Content preparation -- 13 percent of Kentucky's elementary programs earn three or four stars for providing teacher candidates adequate content preparation, 11 percent of elementary programs do so nationwide. Digging deeper, more elementary programs (9 percent) earn a perfect four stars than their national counterparts (3 percent), and only 17 percent entirely fail this standard, compared to 44 percent nationally. At the high school level, only 27 percent of Kentucky secondary programs earn four stars for content preparation, compared to 35 percent nationwide. But unlike 20 percent of programs across the country, no Kentucky secondary programs entirely fail the high school content standard.

Outcome data -- None of Kentucky's evaluated programs earn four stars for collecting data on their graduates, compared to 26 percent of evaluated programs in the national sample, although most programs do earn partial credit. In the absence of state efforts to connect student achievement data to teacher preparation programs, administer surveys of graduates and employers or require administration of teacher performance assessments (TPAs), programs that fare poorly on this standard have not taken the initiative to collect any such data on their own.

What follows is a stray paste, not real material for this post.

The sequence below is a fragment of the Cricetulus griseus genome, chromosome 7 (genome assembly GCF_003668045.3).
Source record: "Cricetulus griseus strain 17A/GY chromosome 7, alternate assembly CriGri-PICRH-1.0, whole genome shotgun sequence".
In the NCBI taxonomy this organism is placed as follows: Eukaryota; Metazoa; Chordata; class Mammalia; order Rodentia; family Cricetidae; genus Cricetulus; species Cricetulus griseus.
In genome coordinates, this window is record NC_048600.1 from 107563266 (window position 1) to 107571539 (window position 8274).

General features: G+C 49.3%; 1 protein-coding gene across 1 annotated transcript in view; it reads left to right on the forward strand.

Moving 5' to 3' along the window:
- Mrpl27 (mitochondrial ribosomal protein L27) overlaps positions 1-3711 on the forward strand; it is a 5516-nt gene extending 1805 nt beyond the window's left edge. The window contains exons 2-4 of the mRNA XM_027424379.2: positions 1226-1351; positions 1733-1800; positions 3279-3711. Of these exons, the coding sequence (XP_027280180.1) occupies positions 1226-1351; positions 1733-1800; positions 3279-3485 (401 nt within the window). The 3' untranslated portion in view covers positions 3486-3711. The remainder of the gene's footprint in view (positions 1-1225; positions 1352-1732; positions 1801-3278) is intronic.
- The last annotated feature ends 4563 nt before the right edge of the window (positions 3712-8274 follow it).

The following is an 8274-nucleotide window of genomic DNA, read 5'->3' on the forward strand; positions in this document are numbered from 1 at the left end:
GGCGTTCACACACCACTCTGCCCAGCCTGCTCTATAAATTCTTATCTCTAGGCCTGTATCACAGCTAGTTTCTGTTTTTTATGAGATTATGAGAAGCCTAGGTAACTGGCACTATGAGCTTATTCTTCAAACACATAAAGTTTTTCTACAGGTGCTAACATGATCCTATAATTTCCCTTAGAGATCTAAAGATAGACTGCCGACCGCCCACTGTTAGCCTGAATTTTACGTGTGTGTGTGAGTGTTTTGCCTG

Having a highly effective teacher for every student in Kentucky is a goal of the Kentucky Board of Education. It is extremely important that our teacher preparation programs, Education Professional Standards Board, school districts, Council on Postsecondary Education, and the Kentucky Department of Education work closely to build on our strengths in Kentucky teacher preparation and improve in areas highlighted in this report.

Over the summer, I will highlight specific issues from this report, the Commission on Accreditation of Educator Preparation standards report, the Council of Chief State School Officers focus on teacher preparation and the results from our 2013 TELL Kentucky survey. All of these are interrelated and provide excellent data as we continue our work toward college- and career-readiness for all students in Kentucky.


  1. Dr. Holliday,